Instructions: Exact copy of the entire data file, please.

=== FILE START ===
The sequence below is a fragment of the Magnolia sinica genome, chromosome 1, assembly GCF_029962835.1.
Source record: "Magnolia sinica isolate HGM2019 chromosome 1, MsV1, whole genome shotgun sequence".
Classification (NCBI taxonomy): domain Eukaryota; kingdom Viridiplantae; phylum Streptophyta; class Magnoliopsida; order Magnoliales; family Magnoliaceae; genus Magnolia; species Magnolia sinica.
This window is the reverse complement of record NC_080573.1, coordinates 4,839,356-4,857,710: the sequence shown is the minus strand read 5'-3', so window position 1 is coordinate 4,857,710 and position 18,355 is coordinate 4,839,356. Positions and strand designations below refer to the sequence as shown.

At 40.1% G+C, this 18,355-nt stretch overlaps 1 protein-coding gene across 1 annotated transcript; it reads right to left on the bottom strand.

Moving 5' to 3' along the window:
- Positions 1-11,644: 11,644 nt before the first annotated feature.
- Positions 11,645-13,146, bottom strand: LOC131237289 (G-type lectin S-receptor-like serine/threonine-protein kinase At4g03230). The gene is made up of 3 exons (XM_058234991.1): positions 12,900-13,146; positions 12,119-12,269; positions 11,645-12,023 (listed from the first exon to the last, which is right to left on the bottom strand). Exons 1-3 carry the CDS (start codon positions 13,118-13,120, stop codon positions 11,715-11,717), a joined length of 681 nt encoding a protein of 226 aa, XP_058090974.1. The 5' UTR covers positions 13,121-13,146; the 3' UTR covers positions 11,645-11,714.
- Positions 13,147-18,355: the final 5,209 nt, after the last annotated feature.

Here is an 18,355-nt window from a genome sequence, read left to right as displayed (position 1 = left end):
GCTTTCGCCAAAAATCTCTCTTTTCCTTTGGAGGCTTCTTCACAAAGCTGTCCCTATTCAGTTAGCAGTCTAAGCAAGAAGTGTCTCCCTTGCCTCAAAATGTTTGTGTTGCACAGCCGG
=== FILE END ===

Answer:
The sequence below is a fragment of the Magnolia sinica genome, chromosome 1, assembly GCF_029962835.1.
Source record: "Magnolia sinica isolate HGM2019 chromosome 1, MsV1, whole genome shotgun sequence".
Classification (NCBI taxonomy): domain Eukaryota; kingdom Viridiplantae; phylum Streptophyta; class Magnoliopsida; order Magnoliales; family Magnoliaceae; genus Magnolia; species Magnolia sinica.
This window is the reverse complement of record NC_080573.1, coordinates 4,839,356-4,857,710: the sequence shown is the minus strand read 5'-3', so window position 1 is coordinate 4,857,710 and position 18,355 is coordinate 4,839,356. Positions and strand designations below refer to the sequence as shown.

At 40.1% G+C, this 18,355-nt stretch overlaps 1 protein-coding gene across 1 annotated transcript; it reads right to left on the bottom strand.

Moving 5' to 3' along the window:
- Positions 1-11,644: 11,644 nt before the first annotated feature.
- Positions 11,645-13,146, bottom strand: LOC131237289 (G-type lectin S-receptor-like serine/threonine-protein kinase At4g03230). The gene is made up of 3 exons (XM_058234991.1): positions 12,900-13,146; positions 12,119-12,269; positions 11,645-12,023 (listed from the first exon to the last, which is right to left on the bottom strand). Exons 1-3 carry the CDS (start codon positions 13,118-13,120, stop codon positions 11,715-11,717), a joined length of 681 nt encoding a protein of 226 aa, XP_058090974.1. The 5' UTR covers positions 13,121-13,146; the 3' UTR covers positions 11,645-11,714.
- Positions 13,147-18,355: the final 5,209 nt, after the last annotated feature.

Here is an 18,355-nt window from a genome sequence, read left to right as displayed (position 1 = left end):
GCTTTCGCCAAAAATCTCTCTTTTCCTTTGGAGGCTTCTTCACAAAGCTGTCCCTATTCAGTTAGCAGTCTAAGCAAGAAGTGTCTCCCTTGCCTCAAAATGTTTGTGTTGCACAGCCGG